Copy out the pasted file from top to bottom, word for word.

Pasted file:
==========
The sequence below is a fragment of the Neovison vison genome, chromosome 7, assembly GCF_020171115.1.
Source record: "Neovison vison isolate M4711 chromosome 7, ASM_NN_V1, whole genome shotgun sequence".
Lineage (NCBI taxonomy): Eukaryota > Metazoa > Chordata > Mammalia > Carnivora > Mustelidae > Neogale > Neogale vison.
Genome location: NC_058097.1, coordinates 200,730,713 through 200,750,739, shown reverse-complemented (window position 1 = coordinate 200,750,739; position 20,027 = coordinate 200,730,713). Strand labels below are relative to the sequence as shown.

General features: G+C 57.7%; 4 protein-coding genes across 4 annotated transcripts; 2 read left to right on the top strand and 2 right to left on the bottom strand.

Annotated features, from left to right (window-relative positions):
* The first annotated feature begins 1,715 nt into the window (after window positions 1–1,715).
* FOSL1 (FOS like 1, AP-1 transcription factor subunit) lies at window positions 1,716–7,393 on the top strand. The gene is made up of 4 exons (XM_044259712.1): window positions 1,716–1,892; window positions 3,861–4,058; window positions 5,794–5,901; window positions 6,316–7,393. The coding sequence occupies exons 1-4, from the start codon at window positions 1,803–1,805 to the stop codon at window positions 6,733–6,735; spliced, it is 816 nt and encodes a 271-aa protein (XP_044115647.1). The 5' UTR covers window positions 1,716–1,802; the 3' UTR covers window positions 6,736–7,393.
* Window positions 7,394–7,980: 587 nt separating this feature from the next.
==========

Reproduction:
The sequence below is a fragment of the Neovison vison genome, chromosome 7, assembly GCF_020171115.1.
Source record: "Neovison vison isolate M4711 chromosome 7, ASM_NN_V1, whole genome shotgun sequence".
Lineage (NCBI taxonomy): Eukaryota > Metazoa > Chordata > Mammalia > Carnivora > Mustelidae > Neogale > Neogale vison.
Genome location: NC_058097.1, coordinates 200,730,713 through 200,750,739, shown reverse-complemented (window position 1 = coordinate 200,750,739; position 20,027 = coordinate 200,730,713). Strand labels below are relative to the sequence as shown.

General features: G+C 57.7%; 4 protein-coding genes across 4 annotated transcripts; 2 read left to right on the top strand and 2 right to left on the bottom strand.

Annotated features, from left to right (window-relative positions):
* The first annotated feature begins 1,715 nt into the window (after window positions 1–1,715).
* FOSL1 (FOS like 1, AP-1 transcription factor subunit) lies at window positions 1,716–7,393 on the top strand. The gene is made up of 4 exons (XM_044259712.1): window positions 1,716–1,892; window positions 3,861–4,058; window positions 5,794–5,901; window positions 6,316–7,393. The coding sequence occupies exons 1-4, from the start codon at window positions 1,803–1,805 to the stop codon at window positions 6,733–6,735; spliced, it is 816 nt and encodes a 271-aa protein (XP_044115647.1). The 5' UTR covers window positions 1,716–1,802; the 3' UTR covers window positions 6,736–7,393.
* Window positions 7,394–7,980: 587 nt separating this feature from the next.